A Dendrochronological Analysis of Vegetation Change and Climate History in Two Southern Appalachian Balds, Craggy Gardens and Big Bald, NC
Crawford, Christopher John
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In the southern Appalachians, unforested openings known as balds persist on or near mountain peaks. These high elevation openings support a variety of unusual biota and are considered globally rare as a result of their biodiversity. Balds have historically been subject to both natural and human disturbances. Such historical and more recent disturbances have had a profound impact on vegetation dynamics in these systems. With the use of dendrochronology and GIS, this research project was aimed at 1) reconstructing the temporal and spatial patterns of tree encroachment into Craggy Gardens, a grass/heath bald, and determining the causal factors, and 2) investigating tree-growth responses of Quercus rubra L. to climatic factors at Craggy Gardens and Big Bald, North Carolina (high elevation forest-grass ecotones). Results indicate that historical grazing and land management have been responsible for vegetation changes at Craggy Gardens, in particular the advancement of Quercus rubra L. into the grass bald. Dendrochronological analyses showed that incremental growth of Quercus rubra L. growing in and adjacent to the balds was controlled by spring temperatures and drought conditions over most of the past century, until around 1970, when tree began responding primarily to growing year summer temperatures over the last four decades. This study concluded that land-uses overprinted on climatic conditions have governed local-scale vegetation structure over the past 150 years and without continuing management, trees may continue to advance into Craggy Gardens. Changing human disturbances along with observed climate changes in recent decades provides will most assuredly set the stage for future vegetation changes in southern Appalachians balds.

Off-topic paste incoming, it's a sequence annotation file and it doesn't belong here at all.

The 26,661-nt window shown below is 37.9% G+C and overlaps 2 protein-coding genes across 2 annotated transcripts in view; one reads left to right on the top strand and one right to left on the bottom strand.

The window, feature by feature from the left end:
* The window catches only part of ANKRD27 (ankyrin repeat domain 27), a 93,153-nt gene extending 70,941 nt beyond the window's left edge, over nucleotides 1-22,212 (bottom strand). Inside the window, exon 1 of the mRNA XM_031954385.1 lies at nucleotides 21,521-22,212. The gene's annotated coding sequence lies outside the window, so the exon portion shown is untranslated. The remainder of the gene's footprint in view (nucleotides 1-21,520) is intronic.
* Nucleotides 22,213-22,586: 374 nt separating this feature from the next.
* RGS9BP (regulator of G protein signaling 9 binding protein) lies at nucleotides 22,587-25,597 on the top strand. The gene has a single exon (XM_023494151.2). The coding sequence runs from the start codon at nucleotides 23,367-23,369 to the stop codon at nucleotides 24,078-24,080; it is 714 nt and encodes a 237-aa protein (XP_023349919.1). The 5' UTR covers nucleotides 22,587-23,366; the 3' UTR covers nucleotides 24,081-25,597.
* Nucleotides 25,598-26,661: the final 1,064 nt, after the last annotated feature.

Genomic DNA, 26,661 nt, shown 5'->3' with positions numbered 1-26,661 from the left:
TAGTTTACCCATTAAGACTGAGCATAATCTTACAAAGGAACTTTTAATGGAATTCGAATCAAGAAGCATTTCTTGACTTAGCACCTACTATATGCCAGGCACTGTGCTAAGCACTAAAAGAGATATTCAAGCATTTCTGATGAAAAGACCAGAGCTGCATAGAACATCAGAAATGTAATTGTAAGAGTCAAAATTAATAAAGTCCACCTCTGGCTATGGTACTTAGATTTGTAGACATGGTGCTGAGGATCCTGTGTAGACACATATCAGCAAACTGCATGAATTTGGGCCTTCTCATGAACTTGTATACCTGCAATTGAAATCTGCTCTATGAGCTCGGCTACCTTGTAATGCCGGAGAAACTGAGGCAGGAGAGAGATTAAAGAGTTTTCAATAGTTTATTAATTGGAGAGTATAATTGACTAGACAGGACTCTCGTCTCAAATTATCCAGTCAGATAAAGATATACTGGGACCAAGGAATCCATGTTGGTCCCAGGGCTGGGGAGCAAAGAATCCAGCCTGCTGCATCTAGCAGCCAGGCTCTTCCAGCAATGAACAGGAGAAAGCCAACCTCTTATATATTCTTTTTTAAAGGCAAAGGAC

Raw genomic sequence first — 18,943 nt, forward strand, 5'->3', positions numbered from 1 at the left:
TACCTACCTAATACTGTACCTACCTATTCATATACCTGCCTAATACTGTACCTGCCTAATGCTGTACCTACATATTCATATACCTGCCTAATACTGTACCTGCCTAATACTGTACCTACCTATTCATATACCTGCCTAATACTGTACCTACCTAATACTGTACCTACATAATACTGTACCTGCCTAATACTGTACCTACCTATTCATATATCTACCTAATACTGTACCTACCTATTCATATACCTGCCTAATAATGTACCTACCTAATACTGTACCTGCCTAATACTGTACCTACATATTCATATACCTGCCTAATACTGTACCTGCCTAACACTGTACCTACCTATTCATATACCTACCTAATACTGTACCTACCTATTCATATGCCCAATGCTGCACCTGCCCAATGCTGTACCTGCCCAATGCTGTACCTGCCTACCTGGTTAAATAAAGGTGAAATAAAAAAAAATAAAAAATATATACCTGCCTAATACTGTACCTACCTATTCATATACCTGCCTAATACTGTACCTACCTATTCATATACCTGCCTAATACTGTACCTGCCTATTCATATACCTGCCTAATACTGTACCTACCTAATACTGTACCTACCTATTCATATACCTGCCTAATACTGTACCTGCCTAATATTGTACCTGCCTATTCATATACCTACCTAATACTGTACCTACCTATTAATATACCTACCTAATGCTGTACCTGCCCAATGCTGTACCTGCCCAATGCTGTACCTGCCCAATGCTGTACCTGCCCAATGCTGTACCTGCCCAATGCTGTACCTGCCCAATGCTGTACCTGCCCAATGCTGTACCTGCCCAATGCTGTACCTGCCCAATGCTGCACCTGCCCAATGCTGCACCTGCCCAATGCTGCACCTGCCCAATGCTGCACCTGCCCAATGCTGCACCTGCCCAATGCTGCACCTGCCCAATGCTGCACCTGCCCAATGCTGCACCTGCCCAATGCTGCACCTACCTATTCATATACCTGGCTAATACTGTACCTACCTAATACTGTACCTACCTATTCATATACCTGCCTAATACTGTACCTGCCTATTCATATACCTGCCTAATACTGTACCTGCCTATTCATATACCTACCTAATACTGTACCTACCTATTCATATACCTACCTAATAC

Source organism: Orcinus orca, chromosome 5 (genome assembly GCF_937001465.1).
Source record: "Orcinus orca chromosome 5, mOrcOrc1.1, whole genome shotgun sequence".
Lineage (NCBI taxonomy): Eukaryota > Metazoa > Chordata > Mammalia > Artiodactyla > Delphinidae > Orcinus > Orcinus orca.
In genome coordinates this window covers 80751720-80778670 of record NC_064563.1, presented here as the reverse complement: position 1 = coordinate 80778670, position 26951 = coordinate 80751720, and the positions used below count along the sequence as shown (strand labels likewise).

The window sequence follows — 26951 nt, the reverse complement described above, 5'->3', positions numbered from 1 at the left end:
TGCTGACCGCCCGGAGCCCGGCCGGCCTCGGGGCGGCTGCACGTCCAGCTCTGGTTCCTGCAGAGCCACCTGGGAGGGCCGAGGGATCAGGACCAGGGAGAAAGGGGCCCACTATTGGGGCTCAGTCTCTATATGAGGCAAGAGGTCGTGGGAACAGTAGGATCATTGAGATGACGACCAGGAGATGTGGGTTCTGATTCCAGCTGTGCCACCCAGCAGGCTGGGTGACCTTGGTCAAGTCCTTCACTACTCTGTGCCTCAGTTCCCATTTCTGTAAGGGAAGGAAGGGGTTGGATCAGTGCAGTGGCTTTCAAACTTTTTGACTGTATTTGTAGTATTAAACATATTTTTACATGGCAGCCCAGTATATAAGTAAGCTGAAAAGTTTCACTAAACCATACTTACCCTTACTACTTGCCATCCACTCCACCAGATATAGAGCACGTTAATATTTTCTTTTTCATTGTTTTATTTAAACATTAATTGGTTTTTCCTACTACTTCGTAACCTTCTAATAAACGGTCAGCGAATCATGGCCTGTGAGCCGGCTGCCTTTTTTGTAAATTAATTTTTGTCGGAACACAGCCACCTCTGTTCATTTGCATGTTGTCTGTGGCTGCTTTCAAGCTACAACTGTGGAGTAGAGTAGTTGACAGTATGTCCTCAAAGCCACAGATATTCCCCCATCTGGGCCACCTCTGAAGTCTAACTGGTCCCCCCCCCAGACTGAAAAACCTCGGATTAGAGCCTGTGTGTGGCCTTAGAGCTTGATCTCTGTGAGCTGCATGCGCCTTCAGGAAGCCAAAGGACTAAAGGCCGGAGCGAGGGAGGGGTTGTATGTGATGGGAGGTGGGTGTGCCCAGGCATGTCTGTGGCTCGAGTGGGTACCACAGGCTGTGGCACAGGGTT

- Masters Theses